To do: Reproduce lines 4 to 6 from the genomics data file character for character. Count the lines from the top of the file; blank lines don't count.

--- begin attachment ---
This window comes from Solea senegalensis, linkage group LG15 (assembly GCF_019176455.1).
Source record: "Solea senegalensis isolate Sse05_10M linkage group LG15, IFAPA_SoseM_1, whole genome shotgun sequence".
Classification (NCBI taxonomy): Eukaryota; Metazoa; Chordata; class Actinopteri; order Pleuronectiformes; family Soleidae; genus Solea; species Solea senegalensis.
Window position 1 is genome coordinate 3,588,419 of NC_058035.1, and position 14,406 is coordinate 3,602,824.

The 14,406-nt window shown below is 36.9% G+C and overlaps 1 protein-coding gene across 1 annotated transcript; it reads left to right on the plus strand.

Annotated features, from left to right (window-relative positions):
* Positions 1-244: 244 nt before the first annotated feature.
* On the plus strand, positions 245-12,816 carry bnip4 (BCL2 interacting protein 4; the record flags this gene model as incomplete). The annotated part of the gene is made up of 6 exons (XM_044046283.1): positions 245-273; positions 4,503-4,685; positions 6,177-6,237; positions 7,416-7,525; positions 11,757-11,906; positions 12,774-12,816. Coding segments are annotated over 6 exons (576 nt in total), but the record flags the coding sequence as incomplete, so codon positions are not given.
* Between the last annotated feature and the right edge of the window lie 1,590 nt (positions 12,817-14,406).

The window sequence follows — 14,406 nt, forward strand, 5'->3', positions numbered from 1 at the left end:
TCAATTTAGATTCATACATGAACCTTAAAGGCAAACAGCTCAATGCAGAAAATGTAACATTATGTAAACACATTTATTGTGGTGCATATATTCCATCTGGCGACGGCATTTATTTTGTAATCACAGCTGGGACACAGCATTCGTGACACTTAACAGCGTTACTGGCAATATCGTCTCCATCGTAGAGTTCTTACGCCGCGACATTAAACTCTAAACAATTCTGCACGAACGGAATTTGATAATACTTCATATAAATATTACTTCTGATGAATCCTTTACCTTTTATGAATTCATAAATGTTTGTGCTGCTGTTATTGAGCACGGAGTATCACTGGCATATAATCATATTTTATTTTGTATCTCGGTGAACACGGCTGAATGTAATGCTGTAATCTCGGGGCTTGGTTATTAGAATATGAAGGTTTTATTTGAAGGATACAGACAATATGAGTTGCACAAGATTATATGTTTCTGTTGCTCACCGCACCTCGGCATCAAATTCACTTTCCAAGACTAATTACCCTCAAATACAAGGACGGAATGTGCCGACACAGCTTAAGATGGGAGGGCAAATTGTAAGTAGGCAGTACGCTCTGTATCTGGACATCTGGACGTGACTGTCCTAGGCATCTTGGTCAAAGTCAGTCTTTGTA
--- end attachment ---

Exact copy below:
Window position 1 is genome coordinate 3,588,419 of NC_058035.1, and position 14,406 is coordinate 3,602,824.

The 14,406-nt window shown below is 36.9% G+C and overlaps 1 protein-coding gene across 1 annotated transcript; it reads left to right on the plus strand.

Annotated features, from left to right (window-relative positions):